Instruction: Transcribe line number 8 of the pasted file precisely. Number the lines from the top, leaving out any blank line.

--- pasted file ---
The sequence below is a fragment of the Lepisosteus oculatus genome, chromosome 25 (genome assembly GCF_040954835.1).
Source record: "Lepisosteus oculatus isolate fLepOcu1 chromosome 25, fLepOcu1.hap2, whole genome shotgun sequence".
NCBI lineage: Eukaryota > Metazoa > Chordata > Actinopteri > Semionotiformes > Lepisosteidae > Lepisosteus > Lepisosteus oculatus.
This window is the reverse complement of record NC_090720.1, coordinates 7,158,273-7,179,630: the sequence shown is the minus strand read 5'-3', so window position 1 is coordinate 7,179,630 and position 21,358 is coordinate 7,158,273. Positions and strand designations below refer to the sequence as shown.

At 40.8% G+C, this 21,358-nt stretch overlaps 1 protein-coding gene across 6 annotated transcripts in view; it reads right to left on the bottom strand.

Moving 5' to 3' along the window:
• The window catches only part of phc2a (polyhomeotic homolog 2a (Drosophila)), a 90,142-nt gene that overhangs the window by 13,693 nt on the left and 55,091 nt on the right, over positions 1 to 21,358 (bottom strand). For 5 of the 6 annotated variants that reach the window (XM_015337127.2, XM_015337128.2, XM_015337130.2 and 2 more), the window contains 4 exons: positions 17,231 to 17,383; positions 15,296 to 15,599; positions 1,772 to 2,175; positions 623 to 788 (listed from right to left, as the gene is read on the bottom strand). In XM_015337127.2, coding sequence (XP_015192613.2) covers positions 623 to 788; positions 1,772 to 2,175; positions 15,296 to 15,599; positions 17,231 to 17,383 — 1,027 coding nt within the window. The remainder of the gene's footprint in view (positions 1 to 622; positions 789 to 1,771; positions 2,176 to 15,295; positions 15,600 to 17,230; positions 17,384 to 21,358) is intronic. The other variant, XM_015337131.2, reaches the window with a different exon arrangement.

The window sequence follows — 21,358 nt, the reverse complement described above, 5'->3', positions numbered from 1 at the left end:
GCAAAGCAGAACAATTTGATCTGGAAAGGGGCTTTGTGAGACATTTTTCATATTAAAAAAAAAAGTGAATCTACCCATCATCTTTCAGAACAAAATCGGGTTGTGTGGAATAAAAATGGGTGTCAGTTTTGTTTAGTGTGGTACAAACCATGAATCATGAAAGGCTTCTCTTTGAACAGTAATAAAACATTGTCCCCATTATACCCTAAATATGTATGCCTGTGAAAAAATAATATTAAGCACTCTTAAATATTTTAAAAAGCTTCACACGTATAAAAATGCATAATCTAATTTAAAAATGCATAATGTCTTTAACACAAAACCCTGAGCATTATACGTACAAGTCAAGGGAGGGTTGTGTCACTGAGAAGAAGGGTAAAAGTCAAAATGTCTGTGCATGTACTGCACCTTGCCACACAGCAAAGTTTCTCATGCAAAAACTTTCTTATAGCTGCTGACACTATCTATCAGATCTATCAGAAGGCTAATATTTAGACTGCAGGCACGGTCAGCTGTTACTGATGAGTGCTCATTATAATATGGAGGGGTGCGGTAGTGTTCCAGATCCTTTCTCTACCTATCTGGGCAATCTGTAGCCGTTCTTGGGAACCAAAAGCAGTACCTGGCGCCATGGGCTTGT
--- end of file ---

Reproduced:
The window sequence follows — 21,358 nt, the reverse complement described above, 5'->3', positions numbered from 1 at the left end: